RESHAPING LIVES: TAFE NSW National Environment Centre permaculture student Phaeng Xaphokhame will use the practical hands-on skills and knowledge learned to help impoverished farmers become more productive in his native Laos.
A TAFE NSW National Environmental Centre (NEC) student has vowed to use his newfound skills and knowledge to help transform the lives of the most vulnerable in his native Laos.
Phaeng Xaphokhame, an agricultural extension officer for the Laotian government, has completed a Certificate IV in Permaculture and is now tackling a diploma, planning on using the qualifications to help farmers in one of Laos’ poorest provinces navigate the twin perils of climate change and land degradation.
Permaculture is the study of designing sustainable environments in a way that works with nature’s processes and ecology.
For Mr Xaphokhame, travelling to Albury and learning under TAFE NSW Head Teacher of Agroecology Rob Fenton, an internationally renowned figure in the permaculture movement, was the ideal way to learn the art and science of permaculture.
The 36-year-old plans to build a Permaculture Learning Centre in the Viengkham district, one of the poorest in Laos, when he returns home and build a network of Australian permaculture specialists to support the charitable cause.
“We live in a tropical rainforest in Laos so permaculture is so important,” he said.
“Many people in Viengkham are subsistence farmers, but if we can improve their sustainability through permaculture, they can grow enough food to sell some at the markets and make some money.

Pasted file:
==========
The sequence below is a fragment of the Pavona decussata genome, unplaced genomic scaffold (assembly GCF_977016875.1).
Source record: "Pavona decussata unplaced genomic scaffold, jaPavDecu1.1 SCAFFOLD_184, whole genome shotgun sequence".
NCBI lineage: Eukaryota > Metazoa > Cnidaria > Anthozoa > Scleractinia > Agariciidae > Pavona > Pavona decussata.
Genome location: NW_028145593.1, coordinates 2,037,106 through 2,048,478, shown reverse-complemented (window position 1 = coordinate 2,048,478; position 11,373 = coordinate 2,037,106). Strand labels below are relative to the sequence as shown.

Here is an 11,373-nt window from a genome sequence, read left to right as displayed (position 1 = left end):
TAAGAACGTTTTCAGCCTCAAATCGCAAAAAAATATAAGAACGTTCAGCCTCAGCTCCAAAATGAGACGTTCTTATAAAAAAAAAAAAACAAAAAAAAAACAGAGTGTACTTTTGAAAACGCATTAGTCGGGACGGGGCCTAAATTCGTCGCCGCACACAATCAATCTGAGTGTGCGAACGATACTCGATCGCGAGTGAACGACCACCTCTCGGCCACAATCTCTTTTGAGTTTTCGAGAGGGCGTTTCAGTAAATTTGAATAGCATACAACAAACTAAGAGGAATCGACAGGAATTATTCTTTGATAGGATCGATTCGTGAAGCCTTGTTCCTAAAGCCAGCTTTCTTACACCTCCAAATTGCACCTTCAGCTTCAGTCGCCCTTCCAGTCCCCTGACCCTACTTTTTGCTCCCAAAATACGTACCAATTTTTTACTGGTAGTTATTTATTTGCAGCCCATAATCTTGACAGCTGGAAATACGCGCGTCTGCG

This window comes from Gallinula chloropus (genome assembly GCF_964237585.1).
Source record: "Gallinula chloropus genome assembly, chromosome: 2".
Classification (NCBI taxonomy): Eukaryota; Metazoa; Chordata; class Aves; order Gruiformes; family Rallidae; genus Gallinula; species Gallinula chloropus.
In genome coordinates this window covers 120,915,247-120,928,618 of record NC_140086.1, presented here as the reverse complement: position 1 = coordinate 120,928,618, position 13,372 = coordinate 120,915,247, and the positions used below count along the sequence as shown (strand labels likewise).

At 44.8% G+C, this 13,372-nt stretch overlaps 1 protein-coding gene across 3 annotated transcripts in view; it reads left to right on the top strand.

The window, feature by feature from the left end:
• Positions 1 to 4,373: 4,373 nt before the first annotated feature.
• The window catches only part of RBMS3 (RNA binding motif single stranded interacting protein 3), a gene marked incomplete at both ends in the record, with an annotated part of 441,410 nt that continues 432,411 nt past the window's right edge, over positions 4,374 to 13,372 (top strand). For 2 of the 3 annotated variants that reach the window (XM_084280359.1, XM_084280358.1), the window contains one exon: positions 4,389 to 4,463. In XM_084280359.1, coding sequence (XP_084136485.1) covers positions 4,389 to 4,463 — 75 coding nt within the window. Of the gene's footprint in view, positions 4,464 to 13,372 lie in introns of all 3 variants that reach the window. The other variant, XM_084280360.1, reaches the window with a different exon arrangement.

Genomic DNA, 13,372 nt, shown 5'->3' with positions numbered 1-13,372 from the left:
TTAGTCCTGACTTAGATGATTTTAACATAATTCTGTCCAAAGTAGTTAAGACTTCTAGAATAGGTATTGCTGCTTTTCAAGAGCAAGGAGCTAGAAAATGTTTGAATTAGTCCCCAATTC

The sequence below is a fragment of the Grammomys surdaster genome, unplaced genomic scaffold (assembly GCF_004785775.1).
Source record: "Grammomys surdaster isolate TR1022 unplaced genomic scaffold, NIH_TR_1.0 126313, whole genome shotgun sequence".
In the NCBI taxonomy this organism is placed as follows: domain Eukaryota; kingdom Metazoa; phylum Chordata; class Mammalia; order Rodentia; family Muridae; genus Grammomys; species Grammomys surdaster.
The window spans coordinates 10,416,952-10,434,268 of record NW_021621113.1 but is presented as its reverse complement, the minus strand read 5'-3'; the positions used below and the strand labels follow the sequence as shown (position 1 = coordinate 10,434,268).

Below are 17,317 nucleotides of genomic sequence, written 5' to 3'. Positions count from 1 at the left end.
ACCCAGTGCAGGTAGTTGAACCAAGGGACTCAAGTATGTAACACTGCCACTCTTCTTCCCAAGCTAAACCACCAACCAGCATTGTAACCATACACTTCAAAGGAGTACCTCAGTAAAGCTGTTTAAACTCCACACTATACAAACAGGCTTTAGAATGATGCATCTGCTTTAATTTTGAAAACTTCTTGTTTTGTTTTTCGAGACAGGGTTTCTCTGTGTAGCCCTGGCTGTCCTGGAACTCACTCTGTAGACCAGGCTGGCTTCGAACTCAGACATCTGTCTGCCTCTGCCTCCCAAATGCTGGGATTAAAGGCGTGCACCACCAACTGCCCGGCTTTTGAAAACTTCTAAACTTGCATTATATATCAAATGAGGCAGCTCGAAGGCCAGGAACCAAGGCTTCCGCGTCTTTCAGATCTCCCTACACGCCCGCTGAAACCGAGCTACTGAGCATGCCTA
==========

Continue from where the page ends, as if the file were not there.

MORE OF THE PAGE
“I want to help change the way people do agriculture because we are being threatened by more flooding, more drought and more disease.”
Mr Xaphokhame said he was “honoured” to be learning from TAFE NSW and Mr Fenton.
“Rob is an incredible teacher and has so many great ideas I can take back home and teach local people to do more productive agriculture by conserving the environment,” he said. “He feels more like a friend than a teacher and I can discuss things with him openly and fruitfully.”
Mr Fenton said he was inspired by Mr Xaphokhame’s vision and was proud TAFE NSW was arming him with the practical hands-on skills and experience to make a profoundc difference in the lives of Laotians.
“Over the years, our permaculture students have achieved some amazing things but what Phaeng is planning to do is potentially the most important project of the lot,” Mr Fenton said.
“Permaculture is such a growing field and is becoming an important inbuilt part of a whole range of professions.”
To find out more about studying permaculture at TAFE NSW NEC, phone 13 16 01 or visit www.tafensw.edu.au.
Media contact: Daniel Johns, TAFE NSW Communications Specialist